Singer Lily Allen has accused police dealing with her stalking case of “victim-shaming”.
In an interview with BBC Newsnight, Allen said that after she spoke out, a Met officer suggested her “high profile” intervention may have discouraged others from coming forward.
“I think it’s victim-shaming and victim-blaming,” she said.
The Met says it takes stalking “extremely seriously” and seeks to put victims at the heart of any inquiry.
After giving an interview to The Observer at the weekend expressing her dissatisfaction with elements of the investigation, Allen says she received an email from a Met officer who wrote that “due to the high profile of this matter I fear other victims of similar crimes may have read the story and now may not have the confidence in us to report such matters. As such it is really important I can understand what, if anything, went wrong during the investigation.”
The singer says she is concerned that she had to hire her own lawyer to ensure that her stalker, 30-year-old Alex Gray, was charged with harassment as well as burglary.
Mr Gray was convicted earlier this month and is now awaiting sentencing.
He first contacted Allen on Twitter in 2008, then began turning up at her home and office and leaving abusive notes and suicide threats. He attended one of her gigs in 2009 holding a banner with a message to her, and last year broke into her flat and bedroom after she accidentally left a door unlocked.
She says that after repeated requests, police showed her a photo of Mr Gray “for 30 seconds” – but wouldn’t let her keep it. As a result, she didn’t recognise her stalker when he entered her bedroom.
Lily Allen had first alerted police to the problem in 2009 and gave them the notes as evidence. She assumed that they would be used as part of the 2016 court case, but was told that they had been destroyed “according to police protocol”. A panic alarm given to her was also taken away again when Gray left her alone for six months.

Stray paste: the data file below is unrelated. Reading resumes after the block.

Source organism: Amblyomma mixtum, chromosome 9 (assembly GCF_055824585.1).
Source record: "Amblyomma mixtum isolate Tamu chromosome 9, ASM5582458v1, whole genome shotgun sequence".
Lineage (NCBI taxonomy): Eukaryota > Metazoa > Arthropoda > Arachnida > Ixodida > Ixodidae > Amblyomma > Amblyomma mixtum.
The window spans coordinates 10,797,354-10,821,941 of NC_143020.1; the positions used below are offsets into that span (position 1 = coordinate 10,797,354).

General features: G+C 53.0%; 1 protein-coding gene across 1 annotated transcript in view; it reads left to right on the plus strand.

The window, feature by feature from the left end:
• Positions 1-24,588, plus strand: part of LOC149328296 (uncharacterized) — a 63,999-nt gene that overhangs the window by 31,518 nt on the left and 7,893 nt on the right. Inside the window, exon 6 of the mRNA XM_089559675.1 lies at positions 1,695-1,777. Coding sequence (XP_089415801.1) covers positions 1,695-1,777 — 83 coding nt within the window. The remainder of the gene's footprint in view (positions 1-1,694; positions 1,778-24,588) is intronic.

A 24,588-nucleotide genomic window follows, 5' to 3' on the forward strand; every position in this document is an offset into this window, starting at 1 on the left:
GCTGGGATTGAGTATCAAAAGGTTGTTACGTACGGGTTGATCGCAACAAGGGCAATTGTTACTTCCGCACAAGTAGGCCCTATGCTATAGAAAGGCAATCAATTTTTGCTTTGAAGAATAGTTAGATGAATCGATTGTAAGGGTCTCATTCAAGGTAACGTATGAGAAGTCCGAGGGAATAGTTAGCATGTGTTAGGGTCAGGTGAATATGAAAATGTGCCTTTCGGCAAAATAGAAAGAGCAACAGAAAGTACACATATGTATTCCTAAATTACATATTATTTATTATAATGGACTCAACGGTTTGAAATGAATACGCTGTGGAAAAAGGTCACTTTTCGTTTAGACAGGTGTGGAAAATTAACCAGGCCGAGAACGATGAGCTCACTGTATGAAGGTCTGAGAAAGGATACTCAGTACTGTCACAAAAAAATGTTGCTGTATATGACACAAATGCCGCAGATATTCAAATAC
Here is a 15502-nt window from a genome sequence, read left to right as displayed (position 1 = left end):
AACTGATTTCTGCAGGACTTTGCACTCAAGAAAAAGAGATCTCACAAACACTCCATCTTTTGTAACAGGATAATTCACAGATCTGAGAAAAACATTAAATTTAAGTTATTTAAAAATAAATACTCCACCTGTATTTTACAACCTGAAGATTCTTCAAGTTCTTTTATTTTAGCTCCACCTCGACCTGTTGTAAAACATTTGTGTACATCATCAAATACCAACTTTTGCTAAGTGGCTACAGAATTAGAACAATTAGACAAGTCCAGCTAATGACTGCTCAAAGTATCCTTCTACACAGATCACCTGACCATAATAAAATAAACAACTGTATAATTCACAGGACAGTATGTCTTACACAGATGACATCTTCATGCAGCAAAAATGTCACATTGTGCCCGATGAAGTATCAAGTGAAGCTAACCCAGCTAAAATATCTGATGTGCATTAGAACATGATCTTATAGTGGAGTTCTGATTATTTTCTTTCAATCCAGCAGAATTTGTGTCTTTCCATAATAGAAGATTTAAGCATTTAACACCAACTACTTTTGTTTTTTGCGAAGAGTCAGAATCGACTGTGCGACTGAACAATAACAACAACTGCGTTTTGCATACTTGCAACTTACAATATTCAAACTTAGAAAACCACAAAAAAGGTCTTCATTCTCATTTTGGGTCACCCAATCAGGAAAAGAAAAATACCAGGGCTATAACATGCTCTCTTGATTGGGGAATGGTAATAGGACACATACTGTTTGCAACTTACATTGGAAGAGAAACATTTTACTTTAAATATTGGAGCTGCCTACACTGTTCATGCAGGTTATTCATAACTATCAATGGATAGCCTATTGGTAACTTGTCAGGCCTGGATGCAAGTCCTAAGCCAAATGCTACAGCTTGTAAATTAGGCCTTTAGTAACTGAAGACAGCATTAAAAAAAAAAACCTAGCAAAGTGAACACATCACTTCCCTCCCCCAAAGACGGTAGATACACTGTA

In a statement the Met said: “The victim should be at the heart of any investigation into such allegations and kept informed of developments as this work progresses. If this is not the case then we are keen to speak to victims and learn any lessons we can to improve our investigations.”
The singer is supporting a campaign by the Women’s Equality Party and the stalking advocacy service Paladin to set up a register for serial stalkers.
Up to 700,000 women are stalked each year, with only 1% of stalking cases and 16% of harassment cases recorded by police, according to Paladin.
But Lily Allen said she didn’t blame Gray for her ordeal.
“I’m not in the slightest bit angry with Alex Gray. I could see from the minute he came into my bedroom that he was ill and that he needed help.
“I wanted to help – I felt immediately like there’s something really wrong with this guy and I feel like he’s been let down. I’ve been let down. And how many other people are being let down?”
Lily Allen was speaking to Kirsty Wark. You can watch the full interview on BBC Newsnight at 22:30 on BBC Two – or afterwards on iPlayer
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